21 October 2007

A lentil mystery

While getting ready to cook some lentils recently, I noticed an interesting phenomenon. I had the dry lentils in a pot. I picked up the pot by its handle, tilted it slightly and then shook it gently to move the lentils around. I was looking for anything that might have been mixed with the lentils that I would rather not eat, usually bits of unidentified objects and an occasional tiny piece of rock.

Instead, I noticed that the shaking of the pot had forced the lentils into a peculiar configuration. There was an irregular band of lentils standing on their sides surrounded by mostly flat ones.

lentil1


Here is a close-up of the "zone of sideways lentils".

lentil2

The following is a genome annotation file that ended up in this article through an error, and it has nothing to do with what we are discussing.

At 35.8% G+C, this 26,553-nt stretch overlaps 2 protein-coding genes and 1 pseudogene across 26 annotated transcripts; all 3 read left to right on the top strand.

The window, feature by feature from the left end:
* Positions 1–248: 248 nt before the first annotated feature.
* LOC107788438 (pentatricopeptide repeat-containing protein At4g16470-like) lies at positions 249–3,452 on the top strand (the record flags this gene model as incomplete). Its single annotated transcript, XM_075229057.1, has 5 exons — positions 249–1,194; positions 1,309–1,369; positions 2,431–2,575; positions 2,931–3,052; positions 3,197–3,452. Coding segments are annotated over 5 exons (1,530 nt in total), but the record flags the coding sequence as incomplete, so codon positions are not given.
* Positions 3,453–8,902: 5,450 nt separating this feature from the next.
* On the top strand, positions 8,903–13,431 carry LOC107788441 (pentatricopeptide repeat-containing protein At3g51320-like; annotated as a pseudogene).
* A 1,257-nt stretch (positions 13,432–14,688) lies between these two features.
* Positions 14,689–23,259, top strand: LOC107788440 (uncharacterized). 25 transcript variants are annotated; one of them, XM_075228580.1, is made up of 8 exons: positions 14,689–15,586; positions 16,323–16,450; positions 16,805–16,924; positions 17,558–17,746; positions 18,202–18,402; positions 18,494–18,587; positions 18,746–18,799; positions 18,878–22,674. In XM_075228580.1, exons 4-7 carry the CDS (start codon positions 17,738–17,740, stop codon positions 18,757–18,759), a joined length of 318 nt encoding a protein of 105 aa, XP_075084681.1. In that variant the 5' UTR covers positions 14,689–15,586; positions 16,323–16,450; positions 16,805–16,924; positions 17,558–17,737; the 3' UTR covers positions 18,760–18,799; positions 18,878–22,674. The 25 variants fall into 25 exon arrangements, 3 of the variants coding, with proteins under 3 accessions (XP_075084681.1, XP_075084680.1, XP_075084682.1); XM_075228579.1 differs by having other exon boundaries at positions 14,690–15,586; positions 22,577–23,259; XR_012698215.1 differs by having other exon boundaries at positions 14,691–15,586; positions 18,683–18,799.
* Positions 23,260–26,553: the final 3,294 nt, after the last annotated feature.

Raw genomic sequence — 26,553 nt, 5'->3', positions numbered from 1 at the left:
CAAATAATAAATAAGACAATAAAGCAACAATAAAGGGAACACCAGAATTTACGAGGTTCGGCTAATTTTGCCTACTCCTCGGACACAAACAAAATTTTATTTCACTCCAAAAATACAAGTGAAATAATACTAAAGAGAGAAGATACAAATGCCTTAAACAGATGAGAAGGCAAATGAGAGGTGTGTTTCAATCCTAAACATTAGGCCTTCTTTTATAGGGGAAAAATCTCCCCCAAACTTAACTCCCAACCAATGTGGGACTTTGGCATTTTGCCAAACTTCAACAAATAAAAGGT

I think what's going on is that when the lentils are pushed against each other they flip sideways and stack up against the denser pile in the lower end of the pot. If you look at the 1st picture carefully you will some other clusters of lentils turned sideways. There is probably some sort of lentil packing density optimization process (LPDOP) going on here. The densest packing may be achieved when there is a mixture of sideways and flat lentils.

Here is the finished product. The orange things are pieces of temperature-tested tomatoes from the backyard. It was good.

lentil3

5 comments:

Anonymous said...

Is the packing density and the resulting pattern change whether you were using a frying pan or sauce pan? i.e, did the slope of the sides matter?

Most important could you tell which ones did taste better? :-)

AYDIN ÖRSTAN said...

I will try to answer those questions next time I cook lentils.

Brenda said...

My god, look! It's Che, in the lentils! You should have sold them on Ebay instead of eating them!
:-)

Tristram Brelstaff said...

I think you have just discovered crystallization domains in lentils!

eylon said...

in 10 years, there will be a well established "lentil therapy" thanks to you, Aydin.
well done!